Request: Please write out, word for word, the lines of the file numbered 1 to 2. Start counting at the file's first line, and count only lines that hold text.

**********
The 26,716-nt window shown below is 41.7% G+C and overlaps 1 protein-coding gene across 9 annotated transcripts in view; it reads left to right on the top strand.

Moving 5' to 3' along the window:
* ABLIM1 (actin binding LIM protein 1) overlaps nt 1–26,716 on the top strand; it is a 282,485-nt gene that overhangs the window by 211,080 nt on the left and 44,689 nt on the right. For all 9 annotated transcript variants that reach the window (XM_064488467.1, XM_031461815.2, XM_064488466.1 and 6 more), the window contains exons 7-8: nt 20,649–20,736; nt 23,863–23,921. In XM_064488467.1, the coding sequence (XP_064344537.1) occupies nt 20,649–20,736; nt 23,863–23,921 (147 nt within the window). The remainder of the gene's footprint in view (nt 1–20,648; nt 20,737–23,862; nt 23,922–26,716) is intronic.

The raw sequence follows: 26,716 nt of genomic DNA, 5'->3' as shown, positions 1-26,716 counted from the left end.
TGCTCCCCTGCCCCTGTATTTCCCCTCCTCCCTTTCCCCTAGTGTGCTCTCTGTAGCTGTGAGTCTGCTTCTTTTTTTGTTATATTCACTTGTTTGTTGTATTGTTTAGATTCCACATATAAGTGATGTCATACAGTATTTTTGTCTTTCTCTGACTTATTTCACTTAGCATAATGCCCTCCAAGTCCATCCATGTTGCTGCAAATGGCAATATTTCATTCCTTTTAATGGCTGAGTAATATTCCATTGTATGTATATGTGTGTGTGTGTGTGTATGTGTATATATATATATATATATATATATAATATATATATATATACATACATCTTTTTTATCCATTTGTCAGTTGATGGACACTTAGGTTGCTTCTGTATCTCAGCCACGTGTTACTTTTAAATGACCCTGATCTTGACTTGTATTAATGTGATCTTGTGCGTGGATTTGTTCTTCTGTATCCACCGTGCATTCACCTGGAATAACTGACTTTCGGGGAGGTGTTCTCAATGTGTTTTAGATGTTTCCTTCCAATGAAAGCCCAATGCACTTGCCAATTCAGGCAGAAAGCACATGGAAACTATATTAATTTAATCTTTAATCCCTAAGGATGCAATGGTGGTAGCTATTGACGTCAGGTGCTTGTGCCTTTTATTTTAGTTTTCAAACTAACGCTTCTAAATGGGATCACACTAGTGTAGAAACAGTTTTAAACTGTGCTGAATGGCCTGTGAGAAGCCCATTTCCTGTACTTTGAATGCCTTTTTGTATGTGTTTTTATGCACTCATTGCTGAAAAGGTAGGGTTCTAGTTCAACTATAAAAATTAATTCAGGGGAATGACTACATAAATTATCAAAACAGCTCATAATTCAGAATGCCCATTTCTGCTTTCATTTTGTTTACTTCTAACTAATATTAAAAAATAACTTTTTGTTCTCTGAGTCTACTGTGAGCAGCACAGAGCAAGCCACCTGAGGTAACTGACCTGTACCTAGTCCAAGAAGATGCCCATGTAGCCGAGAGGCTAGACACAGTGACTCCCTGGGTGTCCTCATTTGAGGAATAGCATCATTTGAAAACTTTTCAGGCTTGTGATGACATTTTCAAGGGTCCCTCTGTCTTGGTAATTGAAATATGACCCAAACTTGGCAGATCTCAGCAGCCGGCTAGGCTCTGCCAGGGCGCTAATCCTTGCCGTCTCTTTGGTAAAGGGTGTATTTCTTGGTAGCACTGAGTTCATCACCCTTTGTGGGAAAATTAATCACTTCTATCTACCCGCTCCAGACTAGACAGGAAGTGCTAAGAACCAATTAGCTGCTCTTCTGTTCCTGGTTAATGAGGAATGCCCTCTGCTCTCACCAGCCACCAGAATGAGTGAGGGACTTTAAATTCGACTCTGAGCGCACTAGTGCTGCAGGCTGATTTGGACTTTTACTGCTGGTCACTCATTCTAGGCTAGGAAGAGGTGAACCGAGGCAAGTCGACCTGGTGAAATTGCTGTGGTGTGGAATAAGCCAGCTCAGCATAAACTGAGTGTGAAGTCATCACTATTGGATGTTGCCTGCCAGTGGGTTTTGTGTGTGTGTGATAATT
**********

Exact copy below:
The 26,716-nt window shown below is 41.7% G+C and overlaps 1 protein-coding gene across 9 annotated transcripts in view; it reads left to right on the top strand.

Moving 5' to 3' along the window: